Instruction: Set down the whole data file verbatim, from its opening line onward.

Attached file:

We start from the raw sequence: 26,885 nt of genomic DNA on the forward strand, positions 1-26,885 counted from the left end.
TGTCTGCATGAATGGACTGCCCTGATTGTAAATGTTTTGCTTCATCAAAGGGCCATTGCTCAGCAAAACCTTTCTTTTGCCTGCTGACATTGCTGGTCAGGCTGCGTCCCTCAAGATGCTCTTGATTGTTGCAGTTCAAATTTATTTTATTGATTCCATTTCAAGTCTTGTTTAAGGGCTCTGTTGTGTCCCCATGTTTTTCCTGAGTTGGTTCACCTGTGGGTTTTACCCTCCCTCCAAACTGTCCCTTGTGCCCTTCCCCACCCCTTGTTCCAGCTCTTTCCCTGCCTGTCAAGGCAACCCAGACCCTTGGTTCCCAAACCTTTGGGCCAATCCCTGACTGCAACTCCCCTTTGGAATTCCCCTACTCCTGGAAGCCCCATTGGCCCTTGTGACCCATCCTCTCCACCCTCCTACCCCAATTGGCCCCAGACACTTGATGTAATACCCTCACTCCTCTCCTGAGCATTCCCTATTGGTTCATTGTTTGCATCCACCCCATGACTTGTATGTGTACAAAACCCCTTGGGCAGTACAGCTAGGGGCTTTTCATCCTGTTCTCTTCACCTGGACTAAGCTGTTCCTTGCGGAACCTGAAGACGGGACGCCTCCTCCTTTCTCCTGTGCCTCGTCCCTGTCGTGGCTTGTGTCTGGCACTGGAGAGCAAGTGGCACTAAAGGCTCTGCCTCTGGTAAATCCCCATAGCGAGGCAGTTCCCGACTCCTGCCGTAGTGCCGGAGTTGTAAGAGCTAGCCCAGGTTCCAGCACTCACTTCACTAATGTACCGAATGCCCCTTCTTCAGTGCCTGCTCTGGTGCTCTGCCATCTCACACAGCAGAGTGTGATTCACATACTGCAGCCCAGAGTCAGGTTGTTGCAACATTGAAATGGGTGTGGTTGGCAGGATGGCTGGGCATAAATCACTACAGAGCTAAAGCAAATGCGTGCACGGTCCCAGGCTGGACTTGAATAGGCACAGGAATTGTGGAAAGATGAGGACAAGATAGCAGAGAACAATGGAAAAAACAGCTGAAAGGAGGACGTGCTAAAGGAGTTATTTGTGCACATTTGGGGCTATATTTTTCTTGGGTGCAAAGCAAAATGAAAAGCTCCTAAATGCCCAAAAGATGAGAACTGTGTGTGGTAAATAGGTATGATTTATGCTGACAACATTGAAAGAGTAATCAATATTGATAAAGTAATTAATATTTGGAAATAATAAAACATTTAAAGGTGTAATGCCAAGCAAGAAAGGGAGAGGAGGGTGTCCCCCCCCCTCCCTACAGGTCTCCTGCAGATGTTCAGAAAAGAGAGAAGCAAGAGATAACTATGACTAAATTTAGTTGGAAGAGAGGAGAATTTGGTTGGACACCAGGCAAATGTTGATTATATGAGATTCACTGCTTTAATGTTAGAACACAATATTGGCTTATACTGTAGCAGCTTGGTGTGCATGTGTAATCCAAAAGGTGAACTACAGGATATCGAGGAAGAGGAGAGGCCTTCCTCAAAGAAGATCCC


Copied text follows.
We start from the raw sequence: 26,885 nt of genomic DNA on the forward strand, positions 1-26,885 counted from the left end.
TGTCTGCATGAATGGACTGCCCTGATTGTAAATGTTTTGCTTCATCAAAGGGCCATTGCTCAGCAAAACCTTTCTTTTGCCTGCTGACATTGCTGGTCAGGCTGCGTCCCTCAAGATGCTCTTGATTGTTGCAGTTCAAATTTATTTTATTGATTCCATTTCAAGTCTTGTTTAAGGGCTCTGTTGTGTCCCCATGTTTTTCCTGAGTTGGTTCACCTGTGGGTTTTACCCTCCCTCCAAACTGTCCCTTGTGCCCTTCCCCACCCCTTGTTCCAGCTCTTTCCCTGCCTGTCAAGGCAACCCAGACCCTTGGTTCCCAAACCTTTGGGCCAATCCCTGACTGCAACTCCCCTTTGGAATTCCCCTACTCCTGGAAGCCCCATTGGCCCTTGTGACCCATCCTCTCCACCCTCCTACCCCAATTGGCCCCAGACACTTGATGTAATACCCTCACTCCTCTCCTGAGCATTCCCTATTGGTTCATTGTTTGCATCCACCCCATGACTTGTATGTGTACAAAACCCCTTGGGCAGTACAGCTAGGGGCTTTTCATCCTGTTCTCTTCACCTGGACTAAGCTGTTCCTTGCGGAACCTGAAGACGGGACGCCTCCTCCTTTCTCCTGTGCCTCGTCCCTGTCGTGGCTTGTGTCTGGCACTGGAGAGCAAGTGGCACTAAAGGCTCTGCCTCTGGTAAATCCCCATAGCGAGGCAGTTCCCGACTCCTGCCGTAGTGCCGGAGTTGTAAGAGCTAGCCCAGGTTCCAGCACTCACTTCACTAATGTACCGAATGCCCCTTCTTCAGTGCCTGCTCTGGTGCTCTGCCATCTCACACAGCAGAGTGTGATTCACATACTGCAGCCCAGAGTCAGGTTGTTGCAACATTGAAATGGGTGTGGTTGGCAGGATGGCTGGGCATAAATCACTACAGAGCTAAAGCAAATGCGTGCACGGTCCCAGGCTGGACTTGAATAGGCACAGGAATTGTGGAAAGATGAGGACAAGATAGCAGAGAACAATGGAAAAAACAGCTGAAAGGAGGACGTGCTAAAGGAGTTATTTGTGCACATTTGGGGCTATATTTTTCTTGGGTGCAAAGCAAAATGAAAAGCTCCTAAATGCCCAAAAGATGAGAACTGTGTGTGGTAAATAGGTATGATTTATGCTGACAACATTGAAAGAGTAATCAATATTGATAAAGTAATTAATATTTGGAAATAATAAAACATTTAAAGGTGTAATGCCAAGCAAGAAAGGGAGAGGAGGGTGTCCCCCCCCCTCCCTACAGGTCTCCTGCAGATGTTCAGAAAAGAGAGAAGCAAGAGATAACTATGACTAAATTTAGTTGGAAGAGAGGAGAATTTGGTTGGACACCAGGCAAATGTTGATTATATGAGATTCACTGCTTTAATGTTAGAACACAATATTGGCTTATACTGTAGCAGCTTGGTGTGCATGTGTAATCCAAAAGGTGAACTACAGGATATCGAGGAAGAGGAGAGGCCTTCCTCAAAGAAGATCCC